That “expertise experience” is something Rice and his company firmly believes in and makes possible through training and other technologies. “When we started out in 2005, we were a training education-based company that focused on real estate,” he insists. “We are still very much focused on training but now our philosophy has shifted a bit, so we consider ourselves to be a technology company that focuses on training and real estate. We know, now, the importance of data that can create a consumer experience that is based in relationships and information.”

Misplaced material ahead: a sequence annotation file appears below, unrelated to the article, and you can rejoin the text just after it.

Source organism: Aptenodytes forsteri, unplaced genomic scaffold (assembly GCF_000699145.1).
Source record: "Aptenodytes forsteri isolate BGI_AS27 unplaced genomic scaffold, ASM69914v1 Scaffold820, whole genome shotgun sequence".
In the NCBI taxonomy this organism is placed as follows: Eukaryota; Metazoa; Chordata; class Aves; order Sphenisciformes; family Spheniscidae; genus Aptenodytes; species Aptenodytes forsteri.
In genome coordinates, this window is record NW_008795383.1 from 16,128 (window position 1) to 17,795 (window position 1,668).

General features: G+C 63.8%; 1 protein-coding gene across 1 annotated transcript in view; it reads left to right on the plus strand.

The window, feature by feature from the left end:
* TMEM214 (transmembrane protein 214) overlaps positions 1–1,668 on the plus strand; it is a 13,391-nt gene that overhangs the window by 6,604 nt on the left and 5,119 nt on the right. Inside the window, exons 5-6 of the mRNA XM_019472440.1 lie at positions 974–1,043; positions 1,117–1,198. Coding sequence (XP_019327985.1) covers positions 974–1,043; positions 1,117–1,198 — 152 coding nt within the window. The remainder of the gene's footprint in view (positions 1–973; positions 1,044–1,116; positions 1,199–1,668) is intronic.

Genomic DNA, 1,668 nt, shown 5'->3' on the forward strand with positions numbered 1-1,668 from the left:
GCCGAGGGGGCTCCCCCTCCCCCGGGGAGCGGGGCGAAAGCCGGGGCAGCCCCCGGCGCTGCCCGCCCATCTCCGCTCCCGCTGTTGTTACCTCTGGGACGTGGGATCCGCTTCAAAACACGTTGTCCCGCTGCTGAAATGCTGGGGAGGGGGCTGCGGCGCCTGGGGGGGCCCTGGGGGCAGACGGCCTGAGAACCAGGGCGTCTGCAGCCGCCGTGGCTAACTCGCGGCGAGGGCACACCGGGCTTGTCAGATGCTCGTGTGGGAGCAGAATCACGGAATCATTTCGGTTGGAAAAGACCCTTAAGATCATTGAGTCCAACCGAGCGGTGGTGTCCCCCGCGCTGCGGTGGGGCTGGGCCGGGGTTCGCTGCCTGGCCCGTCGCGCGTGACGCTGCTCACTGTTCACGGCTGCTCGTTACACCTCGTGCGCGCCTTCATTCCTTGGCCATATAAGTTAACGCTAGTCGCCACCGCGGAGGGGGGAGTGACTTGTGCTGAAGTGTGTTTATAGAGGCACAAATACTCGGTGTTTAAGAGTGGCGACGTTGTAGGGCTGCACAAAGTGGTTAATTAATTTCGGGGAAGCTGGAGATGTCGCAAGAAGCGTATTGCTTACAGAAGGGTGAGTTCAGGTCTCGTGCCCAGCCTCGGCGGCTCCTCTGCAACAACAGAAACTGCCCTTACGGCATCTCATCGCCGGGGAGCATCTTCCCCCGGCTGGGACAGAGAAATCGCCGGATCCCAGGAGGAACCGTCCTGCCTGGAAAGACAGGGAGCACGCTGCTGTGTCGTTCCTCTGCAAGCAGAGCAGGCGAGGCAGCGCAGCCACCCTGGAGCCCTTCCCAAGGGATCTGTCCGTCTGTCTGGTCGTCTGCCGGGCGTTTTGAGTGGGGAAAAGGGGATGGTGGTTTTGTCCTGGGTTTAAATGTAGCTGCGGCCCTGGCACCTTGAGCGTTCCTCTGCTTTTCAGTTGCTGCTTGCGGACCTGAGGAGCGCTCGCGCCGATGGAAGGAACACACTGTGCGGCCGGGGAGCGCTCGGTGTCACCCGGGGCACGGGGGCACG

“We are making a strategic effort in helping agents build teams, with the outcome being a much more gratifying and satisfying consumer experience,” he continues. “We want to help agents build a team of resources that enable the consumer to have a wonderful experience that is not based on one person’s schedule, time frame, etcetera.”

From search tools to mortgage calculators, calendars, video content, multiple communications channels, and mobile applications, Keller Williams Realty Metropolitan offers both realtors and clients a wealth of tools and information to streamline the purchase process – and it doesn’t stop with technology. The firm also partners with a mortgage company, a title company, and other local and regional firms to give buyers options. Rice adds, “We go to extreme lengths to ensure the consumer has a great experience. Expectations are carved out early on and then those expectations are executed.”